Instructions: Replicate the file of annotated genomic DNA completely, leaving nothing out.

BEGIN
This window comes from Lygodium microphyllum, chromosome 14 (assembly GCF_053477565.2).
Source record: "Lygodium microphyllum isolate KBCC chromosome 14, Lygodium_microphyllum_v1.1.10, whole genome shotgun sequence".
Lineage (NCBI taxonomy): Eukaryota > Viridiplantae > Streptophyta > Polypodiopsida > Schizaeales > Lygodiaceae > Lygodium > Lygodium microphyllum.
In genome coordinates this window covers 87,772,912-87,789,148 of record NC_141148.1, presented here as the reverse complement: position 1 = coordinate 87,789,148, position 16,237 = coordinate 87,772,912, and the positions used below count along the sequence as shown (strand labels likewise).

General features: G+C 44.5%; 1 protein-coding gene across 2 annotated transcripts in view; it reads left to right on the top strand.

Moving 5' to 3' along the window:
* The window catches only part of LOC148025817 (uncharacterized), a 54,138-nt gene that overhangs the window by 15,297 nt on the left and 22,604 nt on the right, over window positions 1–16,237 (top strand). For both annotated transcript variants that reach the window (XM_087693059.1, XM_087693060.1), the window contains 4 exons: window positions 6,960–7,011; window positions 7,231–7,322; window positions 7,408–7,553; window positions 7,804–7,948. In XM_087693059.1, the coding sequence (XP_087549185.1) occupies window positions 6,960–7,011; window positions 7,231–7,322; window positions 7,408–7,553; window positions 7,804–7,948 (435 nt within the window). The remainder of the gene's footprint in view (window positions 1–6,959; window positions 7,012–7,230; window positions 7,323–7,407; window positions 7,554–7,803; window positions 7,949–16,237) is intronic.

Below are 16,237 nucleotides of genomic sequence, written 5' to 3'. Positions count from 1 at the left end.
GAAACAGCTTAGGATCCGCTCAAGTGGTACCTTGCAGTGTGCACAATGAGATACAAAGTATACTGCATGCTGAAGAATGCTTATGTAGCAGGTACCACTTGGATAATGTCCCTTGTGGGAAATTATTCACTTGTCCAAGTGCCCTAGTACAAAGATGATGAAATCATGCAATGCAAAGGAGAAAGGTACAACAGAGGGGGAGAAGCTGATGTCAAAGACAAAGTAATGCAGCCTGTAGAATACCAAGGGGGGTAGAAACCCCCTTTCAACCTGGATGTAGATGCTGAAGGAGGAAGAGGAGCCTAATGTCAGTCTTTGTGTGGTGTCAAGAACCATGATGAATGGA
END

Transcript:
This window comes from Lygodium microphyllum, chromosome 14 (assembly GCF_053477565.2).
Source record: "Lygodium microphyllum isolate KBCC chromosome 14, Lygodium_microphyllum_v1.1.10, whole genome shotgun sequence".
Lineage (NCBI taxonomy): Eukaryota > Viridiplantae > Streptophyta > Polypodiopsida > Schizaeales > Lygodiaceae > Lygodium > Lygodium microphyllum.
In genome coordinates this window covers 87,772,912-87,789,148 of record NC_141148.1, presented here as the reverse complement: position 1 = coordinate 87,789,148, position 16,237 = coordinate 87,772,912, and the positions used below count along the sequence as shown (strand labels likewise).

General features: G+C 44.5%; 1 protein-coding gene across 2 annotated transcripts in view; it reads left to right on the top strand.

Moving 5' to 3' along the window:
* The window catches only part of LOC148025817 (uncharacterized), a 54,138-nt gene that overhangs the window by 15,297 nt on the left and 22,604 nt on the right, over window positions 1–16,237 (top strand). For both annotated transcript variants that reach the window (XM_087693059.1, XM_087693060.1), the window contains 4 exons: window positions 6,960–7,011; window positions 7,231–7,322; window positions 7,408–7,553; window positions 7,804–7,948. In XM_087693059.1, the coding sequence (XP_087549185.1) occupies window positions 6,960–7,011; window positions 7,231–7,322; window positions 7,408–7,553; window positions 7,804–7,948 (435 nt within the window). The remainder of the gene's footprint in view (window positions 1–6,959; window positions 7,012–7,230; window positions 7,323–7,407; window positions 7,554–7,803; window positions 7,949–16,237) is intronic.

Below are 16,237 nucleotides of genomic sequence, written 5' to 3'. Positions count from 1 at the left end.
GAAACAGCTTAGGATCCGCTCAAGTGGTACCTTGCAGTGTGCACAATGAGATACAAAGTATACTGCATGCTGAAGAATGCTTATGTAGCAGGTACCACTTGGATAATGTCCCTTGTGGGAAATTATTCACTTGTCCAAGTGCCCTAGTACAAAGATGATGAAATCATGCAATGCAAAGGAGAAAGGTACAACAGAGGGGGAGAAGCTGATGTCAAAGACAAAGTAATGCAGCCTGTAGAATACCAAGGGGGGTAGAAACCCCCTTTCAACCTGGATGTAGATGCTGAAGGAGGAAGAGGAGCCTAATGTCAGTCTTTGTGTGGTGTCAAGAACCATGATGAATGGA